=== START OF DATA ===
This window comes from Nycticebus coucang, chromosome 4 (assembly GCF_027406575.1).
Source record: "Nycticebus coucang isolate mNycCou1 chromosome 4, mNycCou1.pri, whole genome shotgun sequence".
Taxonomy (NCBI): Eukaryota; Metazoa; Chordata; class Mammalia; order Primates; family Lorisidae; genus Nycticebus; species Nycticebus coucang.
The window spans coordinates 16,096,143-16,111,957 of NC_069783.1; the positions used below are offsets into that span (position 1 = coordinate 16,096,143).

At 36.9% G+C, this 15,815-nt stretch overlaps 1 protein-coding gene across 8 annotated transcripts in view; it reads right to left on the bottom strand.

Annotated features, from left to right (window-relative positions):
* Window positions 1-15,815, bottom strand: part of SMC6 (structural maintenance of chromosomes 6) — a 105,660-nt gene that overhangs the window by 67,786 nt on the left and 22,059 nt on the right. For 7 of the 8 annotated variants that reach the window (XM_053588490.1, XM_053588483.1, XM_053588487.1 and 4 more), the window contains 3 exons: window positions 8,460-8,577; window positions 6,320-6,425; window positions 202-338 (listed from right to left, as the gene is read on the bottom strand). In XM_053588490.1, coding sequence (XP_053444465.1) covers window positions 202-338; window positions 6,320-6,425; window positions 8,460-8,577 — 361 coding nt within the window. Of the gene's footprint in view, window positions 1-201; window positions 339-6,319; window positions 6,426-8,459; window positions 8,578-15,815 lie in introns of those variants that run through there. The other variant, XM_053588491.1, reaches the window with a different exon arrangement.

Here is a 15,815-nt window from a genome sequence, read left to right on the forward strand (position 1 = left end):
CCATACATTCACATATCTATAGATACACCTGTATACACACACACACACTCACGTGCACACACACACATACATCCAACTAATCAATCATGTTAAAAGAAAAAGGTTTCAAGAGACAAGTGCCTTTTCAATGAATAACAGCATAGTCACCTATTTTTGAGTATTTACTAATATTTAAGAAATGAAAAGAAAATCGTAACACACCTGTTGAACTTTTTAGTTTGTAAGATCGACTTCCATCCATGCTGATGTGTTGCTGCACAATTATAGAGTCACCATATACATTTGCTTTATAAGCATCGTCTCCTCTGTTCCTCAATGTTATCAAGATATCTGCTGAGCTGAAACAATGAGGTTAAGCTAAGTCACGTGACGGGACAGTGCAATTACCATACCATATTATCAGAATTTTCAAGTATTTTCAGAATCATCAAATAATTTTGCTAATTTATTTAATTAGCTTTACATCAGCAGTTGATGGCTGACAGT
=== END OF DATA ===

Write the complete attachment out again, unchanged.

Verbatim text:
This window comes from Nycticebus coucang, chromosome 4 (assembly GCF_027406575.1).
Source record: "Nycticebus coucang isolate mNycCou1 chromosome 4, mNycCou1.pri, whole genome shotgun sequence".
Taxonomy (NCBI): Eukaryota; Metazoa; Chordata; class Mammalia; order Primates; family Lorisidae; genus Nycticebus; species Nycticebus coucang.
The window spans coordinates 16,096,143-16,111,957 of NC_069783.1; the positions used below are offsets into that span (position 1 = coordinate 16,096,143).

At 36.9% G+C, this 15,815-nt stretch overlaps 1 protein-coding gene across 8 annotated transcripts in view; it reads right to left on the bottom strand.

Annotated features, from left to right (window-relative positions):
* Window positions 1-15,815, bottom strand: part of SMC6 (structural maintenance of chromosomes 6) — a 105,660-nt gene that overhangs the window by 67,786 nt on the left and 22,059 nt on the right. For 7 of the 8 annotated variants that reach the window (XM_053588490.1, XM_053588483.1, XM_053588487.1 and 4 more), the window contains 3 exons: window positions 8,460-8,577; window positions 6,320-6,425; window positions 202-338 (listed from right to left, as the gene is read on the bottom strand). In XM_053588490.1, coding sequence (XP_053444465.1) covers window positions 202-338; window positions 6,320-6,425; window positions 8,460-8,577 — 361 coding nt within the window. Of the gene's footprint in view, window positions 1-201; window positions 339-6,319; window positions 6,426-8,459; window positions 8,578-15,815 lie in introns of those variants that run through there. The other variant, XM_053588491.1, reaches the window with a different exon arrangement.

Here is a 15,815-nt window from a genome sequence, read left to right on the forward strand (position 1 = left end):
CCATACATTCACATATCTATAGATACACCTGTATACACACACACACACTCACGTGCACACACACACATACATCCAACTAATCAATCATGTTAAAAGAAAAAGGTTTCAAGAGACAAGTGCCTTTTCAATGAATAACAGCATAGTCACCTATTTTTGAGTATTTACTAATATTTAAGAAATGAAAAGAAAATCGTAACACACCTGTTGAACTTTTTAGTTTGTAAGATCGACTTCCATCCATGCTGATGTGTTGCTGCACAATTATAGAGTCACCATATACATTTGCTTTATAAGCATCGTCTCCTCTGTTCCTCAATGTTATCAAGATATCTGCTGAGCTGAAACAATGAGGTTAAGCTAAGTCACGTGACGGGACAGTGCAATTACCATACCATATTATCAGAATTTTCAAGTATTTTCAGAATCATCAAATAATTTTGCTAATTTATTTAATTAGCTTTACATCAGCAGTTGATGGCTGACAGT